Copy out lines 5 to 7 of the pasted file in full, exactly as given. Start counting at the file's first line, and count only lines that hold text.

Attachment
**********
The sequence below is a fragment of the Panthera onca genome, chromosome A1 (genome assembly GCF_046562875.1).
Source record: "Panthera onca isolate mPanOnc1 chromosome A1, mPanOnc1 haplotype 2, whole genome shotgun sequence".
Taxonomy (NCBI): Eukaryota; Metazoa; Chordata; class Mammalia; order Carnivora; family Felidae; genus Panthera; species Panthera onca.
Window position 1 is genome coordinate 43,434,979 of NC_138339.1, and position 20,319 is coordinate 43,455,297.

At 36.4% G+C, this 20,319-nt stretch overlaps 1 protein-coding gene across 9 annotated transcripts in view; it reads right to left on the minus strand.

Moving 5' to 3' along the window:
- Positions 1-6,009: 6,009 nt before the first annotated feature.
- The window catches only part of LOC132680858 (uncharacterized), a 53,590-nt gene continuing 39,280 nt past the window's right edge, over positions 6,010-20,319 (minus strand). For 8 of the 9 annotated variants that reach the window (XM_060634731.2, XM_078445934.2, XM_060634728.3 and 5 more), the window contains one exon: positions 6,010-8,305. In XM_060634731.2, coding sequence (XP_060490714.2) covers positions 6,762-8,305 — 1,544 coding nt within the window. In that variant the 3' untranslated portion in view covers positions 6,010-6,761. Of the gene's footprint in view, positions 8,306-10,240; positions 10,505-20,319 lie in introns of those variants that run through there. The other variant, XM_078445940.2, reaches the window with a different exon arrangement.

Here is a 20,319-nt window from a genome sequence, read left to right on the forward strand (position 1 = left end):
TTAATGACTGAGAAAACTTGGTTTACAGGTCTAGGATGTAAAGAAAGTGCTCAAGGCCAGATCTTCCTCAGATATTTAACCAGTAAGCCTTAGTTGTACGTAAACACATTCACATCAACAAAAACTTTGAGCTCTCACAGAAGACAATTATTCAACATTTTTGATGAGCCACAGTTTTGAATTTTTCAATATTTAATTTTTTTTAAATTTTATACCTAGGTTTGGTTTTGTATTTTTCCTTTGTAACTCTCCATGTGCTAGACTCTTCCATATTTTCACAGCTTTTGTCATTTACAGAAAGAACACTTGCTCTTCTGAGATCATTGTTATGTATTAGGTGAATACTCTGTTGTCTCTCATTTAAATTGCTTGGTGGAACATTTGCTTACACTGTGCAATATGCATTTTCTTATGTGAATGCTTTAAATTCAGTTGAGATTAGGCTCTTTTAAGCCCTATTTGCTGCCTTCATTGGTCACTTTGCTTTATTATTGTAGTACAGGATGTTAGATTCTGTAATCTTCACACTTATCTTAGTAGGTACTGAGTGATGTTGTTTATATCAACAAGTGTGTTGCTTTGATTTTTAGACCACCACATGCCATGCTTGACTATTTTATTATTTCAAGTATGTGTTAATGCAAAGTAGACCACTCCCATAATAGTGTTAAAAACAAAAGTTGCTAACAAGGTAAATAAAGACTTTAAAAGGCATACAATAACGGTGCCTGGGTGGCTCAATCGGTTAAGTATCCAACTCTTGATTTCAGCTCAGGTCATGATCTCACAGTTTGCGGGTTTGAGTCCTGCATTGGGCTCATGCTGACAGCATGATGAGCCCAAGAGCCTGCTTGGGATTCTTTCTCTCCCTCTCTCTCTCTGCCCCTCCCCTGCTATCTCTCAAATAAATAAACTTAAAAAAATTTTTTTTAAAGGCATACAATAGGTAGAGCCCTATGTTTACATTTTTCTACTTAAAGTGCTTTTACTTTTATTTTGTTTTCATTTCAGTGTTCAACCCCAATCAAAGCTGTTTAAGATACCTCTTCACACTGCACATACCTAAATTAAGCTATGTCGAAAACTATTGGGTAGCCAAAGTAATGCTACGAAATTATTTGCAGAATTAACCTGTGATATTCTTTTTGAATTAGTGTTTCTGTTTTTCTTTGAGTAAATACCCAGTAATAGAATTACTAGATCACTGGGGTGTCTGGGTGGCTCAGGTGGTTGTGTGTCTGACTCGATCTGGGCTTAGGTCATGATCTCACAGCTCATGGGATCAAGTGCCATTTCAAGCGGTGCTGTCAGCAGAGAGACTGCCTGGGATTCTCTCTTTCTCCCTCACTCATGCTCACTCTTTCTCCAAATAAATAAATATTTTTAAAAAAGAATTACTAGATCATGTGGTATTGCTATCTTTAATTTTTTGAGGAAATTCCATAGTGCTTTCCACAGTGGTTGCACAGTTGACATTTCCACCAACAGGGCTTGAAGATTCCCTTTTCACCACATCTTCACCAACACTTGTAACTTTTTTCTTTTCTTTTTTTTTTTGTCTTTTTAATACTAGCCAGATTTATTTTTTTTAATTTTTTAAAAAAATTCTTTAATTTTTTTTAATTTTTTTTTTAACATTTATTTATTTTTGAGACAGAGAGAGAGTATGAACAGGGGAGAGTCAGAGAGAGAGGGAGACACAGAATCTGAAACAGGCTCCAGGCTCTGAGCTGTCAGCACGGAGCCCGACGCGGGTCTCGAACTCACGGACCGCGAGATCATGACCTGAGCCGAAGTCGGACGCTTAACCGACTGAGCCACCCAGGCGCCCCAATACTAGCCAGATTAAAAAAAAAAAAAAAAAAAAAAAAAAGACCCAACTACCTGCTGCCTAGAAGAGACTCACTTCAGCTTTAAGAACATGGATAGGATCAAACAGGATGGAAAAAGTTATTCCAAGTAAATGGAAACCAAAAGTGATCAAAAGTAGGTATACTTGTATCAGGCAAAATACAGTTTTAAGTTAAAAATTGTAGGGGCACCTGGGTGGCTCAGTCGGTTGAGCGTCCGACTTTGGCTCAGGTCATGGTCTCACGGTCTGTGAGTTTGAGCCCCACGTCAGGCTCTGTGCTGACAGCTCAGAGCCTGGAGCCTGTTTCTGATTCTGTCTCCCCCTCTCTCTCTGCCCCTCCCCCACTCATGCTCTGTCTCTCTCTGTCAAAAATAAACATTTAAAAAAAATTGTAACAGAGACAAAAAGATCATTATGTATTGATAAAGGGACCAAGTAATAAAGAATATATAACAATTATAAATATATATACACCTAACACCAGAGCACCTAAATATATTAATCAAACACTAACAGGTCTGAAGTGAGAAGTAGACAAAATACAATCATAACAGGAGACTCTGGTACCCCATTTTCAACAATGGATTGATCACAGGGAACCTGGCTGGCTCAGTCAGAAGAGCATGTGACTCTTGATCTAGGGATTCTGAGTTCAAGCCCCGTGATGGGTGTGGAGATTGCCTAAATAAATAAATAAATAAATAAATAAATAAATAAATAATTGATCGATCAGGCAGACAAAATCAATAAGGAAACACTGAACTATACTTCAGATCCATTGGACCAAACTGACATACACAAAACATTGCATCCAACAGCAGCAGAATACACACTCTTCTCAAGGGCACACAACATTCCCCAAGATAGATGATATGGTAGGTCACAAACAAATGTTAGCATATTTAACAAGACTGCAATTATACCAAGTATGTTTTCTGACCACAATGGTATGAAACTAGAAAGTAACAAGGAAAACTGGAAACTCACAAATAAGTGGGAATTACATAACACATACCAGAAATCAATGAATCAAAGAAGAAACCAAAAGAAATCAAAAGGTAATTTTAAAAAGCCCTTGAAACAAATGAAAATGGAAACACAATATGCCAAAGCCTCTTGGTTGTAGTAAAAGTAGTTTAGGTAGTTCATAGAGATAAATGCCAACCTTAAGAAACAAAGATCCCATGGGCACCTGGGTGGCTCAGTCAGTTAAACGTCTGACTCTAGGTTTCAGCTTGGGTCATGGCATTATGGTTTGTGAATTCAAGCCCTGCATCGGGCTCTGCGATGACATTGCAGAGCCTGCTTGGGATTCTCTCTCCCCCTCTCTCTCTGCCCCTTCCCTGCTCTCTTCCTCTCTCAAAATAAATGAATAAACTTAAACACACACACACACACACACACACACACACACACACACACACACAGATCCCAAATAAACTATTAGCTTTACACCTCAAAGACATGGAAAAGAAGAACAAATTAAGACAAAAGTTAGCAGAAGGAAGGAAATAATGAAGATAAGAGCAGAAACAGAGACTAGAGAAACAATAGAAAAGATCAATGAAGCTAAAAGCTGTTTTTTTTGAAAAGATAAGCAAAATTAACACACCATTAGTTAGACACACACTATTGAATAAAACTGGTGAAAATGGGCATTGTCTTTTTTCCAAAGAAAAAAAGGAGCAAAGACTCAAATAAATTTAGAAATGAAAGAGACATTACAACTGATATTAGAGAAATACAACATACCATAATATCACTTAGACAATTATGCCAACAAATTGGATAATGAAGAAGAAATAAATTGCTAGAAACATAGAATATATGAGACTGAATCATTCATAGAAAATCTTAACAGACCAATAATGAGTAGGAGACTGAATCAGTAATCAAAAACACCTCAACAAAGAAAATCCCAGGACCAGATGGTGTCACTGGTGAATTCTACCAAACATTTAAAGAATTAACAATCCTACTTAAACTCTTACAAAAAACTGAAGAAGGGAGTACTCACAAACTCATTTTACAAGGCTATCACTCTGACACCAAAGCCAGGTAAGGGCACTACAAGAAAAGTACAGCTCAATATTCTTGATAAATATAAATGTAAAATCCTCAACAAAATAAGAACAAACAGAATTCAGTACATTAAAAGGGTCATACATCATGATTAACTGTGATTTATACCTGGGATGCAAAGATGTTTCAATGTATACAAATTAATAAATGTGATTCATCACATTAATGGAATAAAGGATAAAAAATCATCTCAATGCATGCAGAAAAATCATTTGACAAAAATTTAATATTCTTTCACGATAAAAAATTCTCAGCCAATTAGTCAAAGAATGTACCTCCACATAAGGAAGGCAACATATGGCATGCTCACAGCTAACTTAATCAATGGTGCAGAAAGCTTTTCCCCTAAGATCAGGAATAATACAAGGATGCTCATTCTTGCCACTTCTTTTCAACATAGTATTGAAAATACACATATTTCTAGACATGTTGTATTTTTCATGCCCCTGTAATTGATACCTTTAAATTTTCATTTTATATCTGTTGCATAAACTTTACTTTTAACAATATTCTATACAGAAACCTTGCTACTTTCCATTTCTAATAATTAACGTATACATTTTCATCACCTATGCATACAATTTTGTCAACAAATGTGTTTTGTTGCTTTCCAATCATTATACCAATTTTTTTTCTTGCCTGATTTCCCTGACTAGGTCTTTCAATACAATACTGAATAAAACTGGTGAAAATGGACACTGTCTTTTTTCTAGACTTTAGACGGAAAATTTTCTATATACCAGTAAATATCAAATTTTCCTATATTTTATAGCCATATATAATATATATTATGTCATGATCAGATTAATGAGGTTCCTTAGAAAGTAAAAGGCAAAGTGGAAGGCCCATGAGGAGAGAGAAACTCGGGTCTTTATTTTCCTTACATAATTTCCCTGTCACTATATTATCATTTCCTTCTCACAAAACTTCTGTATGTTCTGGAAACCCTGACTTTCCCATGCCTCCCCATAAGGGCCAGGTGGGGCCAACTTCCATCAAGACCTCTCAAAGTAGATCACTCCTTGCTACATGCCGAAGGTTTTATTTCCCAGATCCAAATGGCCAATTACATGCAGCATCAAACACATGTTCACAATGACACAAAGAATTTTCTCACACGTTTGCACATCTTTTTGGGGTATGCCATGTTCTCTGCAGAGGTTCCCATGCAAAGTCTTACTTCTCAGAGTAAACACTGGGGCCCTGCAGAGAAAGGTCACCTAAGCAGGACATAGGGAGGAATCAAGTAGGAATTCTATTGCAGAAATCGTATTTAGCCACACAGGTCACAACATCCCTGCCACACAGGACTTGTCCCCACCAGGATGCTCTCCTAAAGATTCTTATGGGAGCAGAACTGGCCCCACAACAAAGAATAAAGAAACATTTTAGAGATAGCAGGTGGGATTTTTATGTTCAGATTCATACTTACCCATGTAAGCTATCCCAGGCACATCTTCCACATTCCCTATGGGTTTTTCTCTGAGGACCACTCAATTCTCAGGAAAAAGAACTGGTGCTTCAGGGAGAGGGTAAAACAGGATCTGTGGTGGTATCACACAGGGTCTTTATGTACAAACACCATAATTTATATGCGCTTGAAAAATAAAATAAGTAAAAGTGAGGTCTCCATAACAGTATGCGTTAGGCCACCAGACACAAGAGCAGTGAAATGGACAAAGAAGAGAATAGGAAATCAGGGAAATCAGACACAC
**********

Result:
At 36.4% G+C, this 20,319-nt stretch overlaps 1 protein-coding gene across 9 annotated transcripts in view; it reads right to left on the minus strand.

Moving 5' to 3' along the window:
- Positions 1-6,009: 6,009 nt before the first annotated feature.